The Great Exception.

There is, as I have remarked previously, one major difference between teaching and all other professions: the work that we do is largely speculative. In other words, education is about preparing people for an unknown situation – the future. It could, therefore, be described as a solution in search of a problem.

Contrast this to other professions: medicine/nursing, the law, journalism, accountancy, even social work – all mainly deal with responses to pre-existing situations. It is true that preventative medicine exists, though still relatively low-profile in the U.K. – and there are times when anticipatory social-work intervention is required, but other than that, all these activities largely concern themselves with known quantities.

Given that fact, it is a lot easier for these other occupations to identify both the desired outcomes – and perhaps the procedures required to reach them. In matters legal, medical and financial, there is usually a quantifiable outcome which can be evaluated in its own right, and thereby also the procedures that were employed to achieve it.

This makes it a great deal easier to define the scope of those professions, and the body of accepted practice they encompass. This in turn makes it a simpler procedure to define malpractice, not least because the outcomes can largely be identified. The one exception is perhaps social work – which, when it comes to accepted practice, has a history of getting itself into at least as much deep water as education.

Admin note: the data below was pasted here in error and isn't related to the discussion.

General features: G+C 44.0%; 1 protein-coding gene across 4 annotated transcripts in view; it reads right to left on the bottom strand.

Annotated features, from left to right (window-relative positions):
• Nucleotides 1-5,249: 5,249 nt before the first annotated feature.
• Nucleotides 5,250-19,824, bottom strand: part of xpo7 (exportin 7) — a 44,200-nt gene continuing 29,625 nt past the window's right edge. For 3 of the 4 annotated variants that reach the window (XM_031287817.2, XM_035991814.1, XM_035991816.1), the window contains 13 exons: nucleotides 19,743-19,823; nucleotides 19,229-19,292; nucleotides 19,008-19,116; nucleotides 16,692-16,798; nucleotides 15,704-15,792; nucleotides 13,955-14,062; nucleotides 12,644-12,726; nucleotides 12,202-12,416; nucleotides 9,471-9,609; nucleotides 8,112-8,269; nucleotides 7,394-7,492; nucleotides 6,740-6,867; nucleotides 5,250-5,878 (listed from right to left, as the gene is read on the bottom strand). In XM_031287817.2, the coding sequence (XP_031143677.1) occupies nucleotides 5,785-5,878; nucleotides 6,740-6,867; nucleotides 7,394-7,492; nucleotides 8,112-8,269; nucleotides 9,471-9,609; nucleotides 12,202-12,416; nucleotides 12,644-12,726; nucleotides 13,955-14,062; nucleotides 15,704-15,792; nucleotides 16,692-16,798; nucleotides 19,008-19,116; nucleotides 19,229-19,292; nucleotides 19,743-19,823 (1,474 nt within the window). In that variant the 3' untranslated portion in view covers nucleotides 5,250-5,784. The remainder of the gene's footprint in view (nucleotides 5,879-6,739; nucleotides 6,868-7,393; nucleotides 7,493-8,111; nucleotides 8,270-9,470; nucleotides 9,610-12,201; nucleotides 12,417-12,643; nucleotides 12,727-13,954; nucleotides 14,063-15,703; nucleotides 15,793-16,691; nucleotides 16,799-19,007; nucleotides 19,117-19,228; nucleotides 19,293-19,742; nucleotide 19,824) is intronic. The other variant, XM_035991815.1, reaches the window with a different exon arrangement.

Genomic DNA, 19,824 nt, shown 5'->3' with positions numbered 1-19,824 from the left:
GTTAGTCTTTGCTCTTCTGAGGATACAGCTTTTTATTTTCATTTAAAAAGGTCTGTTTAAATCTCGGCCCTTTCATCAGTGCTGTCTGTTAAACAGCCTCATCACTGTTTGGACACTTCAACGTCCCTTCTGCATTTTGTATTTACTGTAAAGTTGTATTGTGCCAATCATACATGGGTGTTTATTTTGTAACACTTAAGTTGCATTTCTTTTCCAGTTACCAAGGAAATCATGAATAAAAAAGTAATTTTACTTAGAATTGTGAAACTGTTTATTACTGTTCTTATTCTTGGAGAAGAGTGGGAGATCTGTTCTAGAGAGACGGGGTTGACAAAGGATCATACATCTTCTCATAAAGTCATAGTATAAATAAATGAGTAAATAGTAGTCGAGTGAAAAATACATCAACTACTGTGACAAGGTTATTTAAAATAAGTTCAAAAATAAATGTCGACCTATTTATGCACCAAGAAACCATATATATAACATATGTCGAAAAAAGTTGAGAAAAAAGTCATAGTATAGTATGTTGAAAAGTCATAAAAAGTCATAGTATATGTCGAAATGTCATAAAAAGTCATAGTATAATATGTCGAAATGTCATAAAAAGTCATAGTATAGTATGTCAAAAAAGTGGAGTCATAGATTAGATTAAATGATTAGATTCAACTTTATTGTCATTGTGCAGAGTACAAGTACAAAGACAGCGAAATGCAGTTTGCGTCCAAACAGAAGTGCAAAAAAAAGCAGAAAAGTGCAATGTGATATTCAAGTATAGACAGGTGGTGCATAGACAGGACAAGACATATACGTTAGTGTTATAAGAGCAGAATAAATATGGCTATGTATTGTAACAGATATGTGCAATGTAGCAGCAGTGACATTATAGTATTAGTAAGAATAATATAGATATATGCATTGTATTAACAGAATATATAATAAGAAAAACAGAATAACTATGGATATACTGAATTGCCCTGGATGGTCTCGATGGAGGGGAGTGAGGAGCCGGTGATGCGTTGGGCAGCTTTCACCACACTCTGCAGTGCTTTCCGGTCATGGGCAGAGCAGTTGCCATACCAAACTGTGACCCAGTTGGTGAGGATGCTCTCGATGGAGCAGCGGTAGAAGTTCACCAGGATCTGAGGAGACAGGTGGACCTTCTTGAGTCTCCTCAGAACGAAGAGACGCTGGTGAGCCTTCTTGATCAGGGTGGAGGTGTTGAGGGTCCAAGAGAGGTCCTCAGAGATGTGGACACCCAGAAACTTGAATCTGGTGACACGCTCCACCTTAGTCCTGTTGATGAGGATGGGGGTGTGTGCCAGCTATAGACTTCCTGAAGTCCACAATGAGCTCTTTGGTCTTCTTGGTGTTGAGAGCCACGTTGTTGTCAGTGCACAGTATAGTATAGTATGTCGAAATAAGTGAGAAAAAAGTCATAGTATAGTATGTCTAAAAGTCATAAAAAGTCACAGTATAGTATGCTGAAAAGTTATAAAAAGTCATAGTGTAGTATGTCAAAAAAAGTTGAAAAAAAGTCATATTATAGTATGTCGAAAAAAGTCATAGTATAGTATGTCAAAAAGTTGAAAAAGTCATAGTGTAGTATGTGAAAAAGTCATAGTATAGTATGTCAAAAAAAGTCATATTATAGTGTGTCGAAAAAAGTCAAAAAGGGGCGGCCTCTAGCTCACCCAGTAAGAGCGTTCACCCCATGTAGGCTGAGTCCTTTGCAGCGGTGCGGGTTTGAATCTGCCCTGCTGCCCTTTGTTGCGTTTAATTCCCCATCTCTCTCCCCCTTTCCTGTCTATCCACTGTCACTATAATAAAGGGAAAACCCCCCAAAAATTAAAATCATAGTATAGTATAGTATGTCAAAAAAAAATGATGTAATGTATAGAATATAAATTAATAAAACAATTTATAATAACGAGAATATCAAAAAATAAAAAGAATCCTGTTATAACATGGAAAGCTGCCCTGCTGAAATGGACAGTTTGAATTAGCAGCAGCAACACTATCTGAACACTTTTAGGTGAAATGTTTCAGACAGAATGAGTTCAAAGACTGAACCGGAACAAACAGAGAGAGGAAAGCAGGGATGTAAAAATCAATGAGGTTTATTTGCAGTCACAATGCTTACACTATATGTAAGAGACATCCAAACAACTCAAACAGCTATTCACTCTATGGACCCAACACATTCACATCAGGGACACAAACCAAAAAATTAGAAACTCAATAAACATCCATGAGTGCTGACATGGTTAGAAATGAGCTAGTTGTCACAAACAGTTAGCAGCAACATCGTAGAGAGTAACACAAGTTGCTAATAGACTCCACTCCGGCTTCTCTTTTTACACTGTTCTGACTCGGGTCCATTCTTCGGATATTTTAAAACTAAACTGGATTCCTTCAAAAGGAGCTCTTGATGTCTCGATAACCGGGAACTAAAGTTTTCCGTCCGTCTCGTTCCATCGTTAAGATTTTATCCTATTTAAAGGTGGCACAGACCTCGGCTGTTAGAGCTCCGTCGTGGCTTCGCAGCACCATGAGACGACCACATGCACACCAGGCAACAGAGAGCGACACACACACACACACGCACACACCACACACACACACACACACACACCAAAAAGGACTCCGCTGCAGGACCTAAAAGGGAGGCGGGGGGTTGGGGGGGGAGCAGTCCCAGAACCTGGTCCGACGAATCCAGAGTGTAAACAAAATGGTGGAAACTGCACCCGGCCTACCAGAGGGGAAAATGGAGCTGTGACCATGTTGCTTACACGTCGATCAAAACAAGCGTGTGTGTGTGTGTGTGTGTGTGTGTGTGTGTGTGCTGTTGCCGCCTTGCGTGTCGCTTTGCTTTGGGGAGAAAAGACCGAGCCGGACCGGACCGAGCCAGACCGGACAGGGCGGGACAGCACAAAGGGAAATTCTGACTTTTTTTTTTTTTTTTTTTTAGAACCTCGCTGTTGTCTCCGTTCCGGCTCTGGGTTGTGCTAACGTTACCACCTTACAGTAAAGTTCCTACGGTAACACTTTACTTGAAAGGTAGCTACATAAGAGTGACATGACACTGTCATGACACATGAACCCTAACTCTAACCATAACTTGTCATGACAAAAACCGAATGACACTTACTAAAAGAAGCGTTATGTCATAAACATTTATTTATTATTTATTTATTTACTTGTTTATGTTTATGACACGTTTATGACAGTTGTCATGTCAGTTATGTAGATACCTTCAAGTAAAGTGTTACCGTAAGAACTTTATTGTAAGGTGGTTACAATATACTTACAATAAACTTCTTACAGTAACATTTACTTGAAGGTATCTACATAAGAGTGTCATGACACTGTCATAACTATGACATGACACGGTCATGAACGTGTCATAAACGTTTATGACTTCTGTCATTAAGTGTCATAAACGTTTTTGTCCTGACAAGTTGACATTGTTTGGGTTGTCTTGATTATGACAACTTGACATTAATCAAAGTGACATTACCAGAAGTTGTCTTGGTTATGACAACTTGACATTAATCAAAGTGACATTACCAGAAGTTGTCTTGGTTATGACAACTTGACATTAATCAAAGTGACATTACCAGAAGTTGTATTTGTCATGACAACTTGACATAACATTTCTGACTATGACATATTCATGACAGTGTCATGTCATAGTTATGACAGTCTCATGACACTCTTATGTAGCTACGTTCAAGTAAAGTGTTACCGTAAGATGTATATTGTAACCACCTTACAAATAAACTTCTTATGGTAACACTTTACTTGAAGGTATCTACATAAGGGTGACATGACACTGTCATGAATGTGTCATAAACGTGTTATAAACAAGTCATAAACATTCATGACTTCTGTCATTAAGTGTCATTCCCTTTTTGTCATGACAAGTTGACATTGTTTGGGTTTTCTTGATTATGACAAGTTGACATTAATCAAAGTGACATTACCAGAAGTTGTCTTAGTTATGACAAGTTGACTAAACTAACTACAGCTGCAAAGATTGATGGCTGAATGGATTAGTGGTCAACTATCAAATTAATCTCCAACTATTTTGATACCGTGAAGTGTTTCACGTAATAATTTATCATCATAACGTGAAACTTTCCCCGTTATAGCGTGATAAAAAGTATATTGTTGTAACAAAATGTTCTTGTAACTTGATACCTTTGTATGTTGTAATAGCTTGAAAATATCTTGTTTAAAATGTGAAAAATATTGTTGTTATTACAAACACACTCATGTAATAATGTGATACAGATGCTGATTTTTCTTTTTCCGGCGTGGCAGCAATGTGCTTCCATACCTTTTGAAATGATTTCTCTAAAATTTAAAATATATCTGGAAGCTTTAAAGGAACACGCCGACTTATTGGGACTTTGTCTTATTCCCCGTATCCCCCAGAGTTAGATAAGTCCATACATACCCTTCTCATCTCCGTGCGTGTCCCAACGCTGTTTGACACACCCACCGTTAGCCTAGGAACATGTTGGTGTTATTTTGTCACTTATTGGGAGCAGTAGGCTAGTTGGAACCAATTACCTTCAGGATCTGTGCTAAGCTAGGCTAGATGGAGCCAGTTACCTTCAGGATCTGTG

As teachers, we are by definition dealing with people at the start of their lives; much of what fate holds in store specifically for them cannot but remain unknown. The eventualities and opportunities for which we attempt to prepare them are so numerous that we can only hope to identify them in terms of broad categories. And the tool of choice we employ – the developed brain – remains such an unknown quantity that steering its development in any particular direction is a matter of intelligent guesswork and adaptive application of anecdote than anything else.

But as economic principles have been applied to education, society has increasingly sought certainty from the process, in defiance of the existential dilemma outlined above. The only way this can even be approached is through the application of collective utility, inasmuch as this can reduce the unpredictable outcomes of individual cases to the status of anomalies and attempt to identify the aggregate good that the process generates.

There is one fundamental flaw with this: intellectual development is as intensely, uniquely personal an experience as the personality that comes with it. Even though aggregate trends are identifiable (as in the way teachers informally come to know behaviour-patterns of certain types of pupil-personality), the effect of the unique remains such a significant factor as seriously to weaken any attempt at generalisation. All the more so since social sensibilities still recoil from the problems of stereotyping and insist on the sovereignty of the individual, even as it is being eroded. I’m certainly not implying that this is wrong: a fundamental principle for me is that education needs to be a matter of individuality more than unquestioning conformity; it is primarily a liberating process, not a constraining one. It is only by individual adaptation and interpretation that the process can engage with the unique experience of every human life in a way that might give it some relevance.